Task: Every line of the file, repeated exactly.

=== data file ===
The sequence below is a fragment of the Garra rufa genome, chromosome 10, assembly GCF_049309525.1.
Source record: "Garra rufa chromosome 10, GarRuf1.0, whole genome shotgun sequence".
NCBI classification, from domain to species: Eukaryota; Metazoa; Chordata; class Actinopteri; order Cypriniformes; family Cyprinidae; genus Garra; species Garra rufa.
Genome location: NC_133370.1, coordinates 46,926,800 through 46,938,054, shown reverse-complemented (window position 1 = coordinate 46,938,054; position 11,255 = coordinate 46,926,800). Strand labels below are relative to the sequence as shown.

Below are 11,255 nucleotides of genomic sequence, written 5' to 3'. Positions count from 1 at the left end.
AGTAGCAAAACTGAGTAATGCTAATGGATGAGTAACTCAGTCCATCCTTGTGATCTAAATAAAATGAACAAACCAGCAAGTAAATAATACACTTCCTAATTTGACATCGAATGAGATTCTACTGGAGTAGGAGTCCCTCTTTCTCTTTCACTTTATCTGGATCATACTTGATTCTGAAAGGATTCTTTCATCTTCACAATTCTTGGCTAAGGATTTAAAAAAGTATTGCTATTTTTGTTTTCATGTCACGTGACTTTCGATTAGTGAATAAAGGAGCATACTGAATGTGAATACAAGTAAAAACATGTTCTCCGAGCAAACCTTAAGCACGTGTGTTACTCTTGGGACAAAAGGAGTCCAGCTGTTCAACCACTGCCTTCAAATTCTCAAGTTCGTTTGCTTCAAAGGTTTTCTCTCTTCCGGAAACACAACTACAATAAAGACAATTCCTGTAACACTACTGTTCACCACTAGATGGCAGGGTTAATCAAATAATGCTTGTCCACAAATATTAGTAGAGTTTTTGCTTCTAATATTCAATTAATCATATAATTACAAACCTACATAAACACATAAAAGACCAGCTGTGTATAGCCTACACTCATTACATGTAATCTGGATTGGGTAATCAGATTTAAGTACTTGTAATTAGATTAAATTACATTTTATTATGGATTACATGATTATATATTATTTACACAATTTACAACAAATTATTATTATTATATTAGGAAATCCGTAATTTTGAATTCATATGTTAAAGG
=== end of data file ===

The sequence below is a fragment of the Garra rufa genome, chromosome 10, assembly GCF_049309525.1.
Source record: "Garra rufa chromosome 10, GarRuf1.0, whole genome shotgun sequence".
NCBI classification, from domain to species: Eukaryota; Metazoa; Chordata; class Actinopteri; order Cypriniformes; family Cyprinidae; genus Garra; species Garra rufa.
Genome location: NC_133370.1, coordinates 46,926,800 through 46,938,054, shown reverse-complemented (window position 1 = coordinate 46,938,054; position 11,255 = coordinate 46,926,800). Strand labels below are relative to the sequence as shown.

Below are 11,255 nucleotides of genomic sequence, written 5' to 3'. Positions count from 1 at the left end.
AGTAGCAAAACTGAGTAATGCTAATGGATGAGTAACTCAGTCCATCCTTGTGATCTAAATAAAATGAACAAACCAGCAAGTAAATAATACACTTCCTAATTTGACATCGAATGAGATTCTACTGGAGTAGGAGTCCCTCTTTCTCTTTCACTTTATCTGGATCATACTTGATTCTGAAAGGATTCTTTCATCTTCACAATTCTTGGCTAAGGATTTAAAAAAGTATTGCTATTTTTGTTTTCATGTCACGTGACTTTCGATTAGTGAATAAAGGAGCATACTGAATGTGAATACAAGTAAAAACATGTTCTCCGAGCAAACCTTAAGCACGTGTGTTACTCTTGGGACAAAAGGAGTCCAGCTGTTCAACCACTGCCTTCAAATTCTCAAGTTCGTTTGCTTCAAAGGTTTTCTCTCTTCCGGAAACACAACTACAATAAAGACAATTCCTGTAACACTACTGTTCACCACTAGATGGCAGGGTTAATCAAATAATGCTTGTCCACAAATATTAGTAGAGTTTTTGCTTCTAATATTCAATTAATCATATAATTACAAACCTACATAAACACATAAAAGACCAGCTGTGTATAGCCTACACTCATTACATGTAATCTGGATTGGGTAATCAGATTTAAGTACTTGTAATTAGATTAAATTACATTTTATTATGGATTACATGATTATATATTATTTACACAATTTACAACAAATTATTATTATTATATTAGGAAATCCGTAATTTTGAATTCATATGTTAAAGG